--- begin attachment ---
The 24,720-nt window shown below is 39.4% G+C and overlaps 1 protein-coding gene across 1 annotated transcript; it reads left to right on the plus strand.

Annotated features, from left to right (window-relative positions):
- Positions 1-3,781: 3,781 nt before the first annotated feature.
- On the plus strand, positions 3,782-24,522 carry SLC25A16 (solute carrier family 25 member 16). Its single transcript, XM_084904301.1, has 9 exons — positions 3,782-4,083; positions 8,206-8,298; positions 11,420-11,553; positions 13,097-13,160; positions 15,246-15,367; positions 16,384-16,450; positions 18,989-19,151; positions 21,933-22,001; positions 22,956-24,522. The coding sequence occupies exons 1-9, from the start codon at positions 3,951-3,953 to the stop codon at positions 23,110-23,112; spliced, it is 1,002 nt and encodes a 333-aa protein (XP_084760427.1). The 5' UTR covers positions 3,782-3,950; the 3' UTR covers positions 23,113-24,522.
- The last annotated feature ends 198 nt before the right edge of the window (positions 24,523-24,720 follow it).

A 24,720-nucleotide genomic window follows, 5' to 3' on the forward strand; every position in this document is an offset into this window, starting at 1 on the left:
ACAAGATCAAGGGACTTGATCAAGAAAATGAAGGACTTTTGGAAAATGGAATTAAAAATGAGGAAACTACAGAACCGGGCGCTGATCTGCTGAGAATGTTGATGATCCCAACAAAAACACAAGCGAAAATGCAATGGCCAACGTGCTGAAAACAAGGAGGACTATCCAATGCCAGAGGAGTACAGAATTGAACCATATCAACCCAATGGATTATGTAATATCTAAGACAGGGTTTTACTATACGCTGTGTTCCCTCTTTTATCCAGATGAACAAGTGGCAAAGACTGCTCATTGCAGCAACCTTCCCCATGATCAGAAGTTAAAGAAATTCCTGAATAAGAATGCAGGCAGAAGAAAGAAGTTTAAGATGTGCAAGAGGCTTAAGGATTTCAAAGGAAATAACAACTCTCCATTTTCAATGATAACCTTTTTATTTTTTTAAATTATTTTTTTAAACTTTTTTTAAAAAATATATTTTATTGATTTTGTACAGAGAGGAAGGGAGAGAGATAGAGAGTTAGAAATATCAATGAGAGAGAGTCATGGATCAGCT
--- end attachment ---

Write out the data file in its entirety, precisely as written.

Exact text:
The 24,720-nt window shown below is 39.4% G+C and overlaps 1 protein-coding gene across 1 annotated transcript; it reads left to right on the plus strand.

Annotated features, from left to right (window-relative positions):
- Positions 1-3,781: 3,781 nt before the first annotated feature.
- On the plus strand, positions 3,782-24,522 carry SLC25A16 (solute carrier family 25 member 16). Its single transcript, XM_084904301.1, has 9 exons — positions 3,782-4,083; positions 8,206-8,298; positions 11,420-11,553; positions 13,097-13,160; positions 15,246-15,367; positions 16,384-16,450; positions 18,989-19,151; positions 21,933-22,001; positions 22,956-24,522. The coding sequence occupies exons 1-9, from the start codon at positions 3,951-3,953 to the stop codon at positions 23,110-23,112; spliced, it is 1,002 nt and encodes a 333-aa protein (XP_084760427.1). The 5' UTR covers positions 3,782-3,950; the 3' UTR covers positions 23,113-24,522.
- The last annotated feature ends 198 nt before the right edge of the window (positions 24,523-24,720 follow it).

A 24,720-nucleotide genomic window follows, 5' to 3' on the forward strand; every position in this document is an offset into this window, starting at 1 on the left:
ACAAGATCAAGGGACTTGATCAAGAAAATGAAGGACTTTTGGAAAATGGAATTAAAAATGAGGAAACTACAGAACCGGGCGCTGATCTGCTGAGAATGTTGATGATCCCAACAAAAACACAAGCGAAAATGCAATGGCCAACGTGCTGAAAACAAGGAGGACTATCCAATGCCAGAGGAGTACAGAATTGAACCATATCAACCCAATGGATTATGTAATATCTAAGACAGGGTTTTACTATACGCTGTGTTCCCTCTTTTATCCAGATGAACAAGTGGCAAAGACTGCTCATTGCAGCAACCTTCCCCATGATCAGAAGTTAAAGAAATTCCTGAATAAGAATGCAGGCAGAAGAAAGAAGTTTAAGATGTGCAAGAGGCTTAAGGATTTCAAAGGAAATAACAACTCTCCATTTTCAATGATAACCTTTTTATTTTTTTAAATTATTTTTTTAAACTTTTTTTAAAAAATATATTTTATTGATTTTGTACAGAGAGGAAGGGAGAGAGATAGAGAGTTAGAAATATCAATGAGAGAGAGTCATGGATCAGCT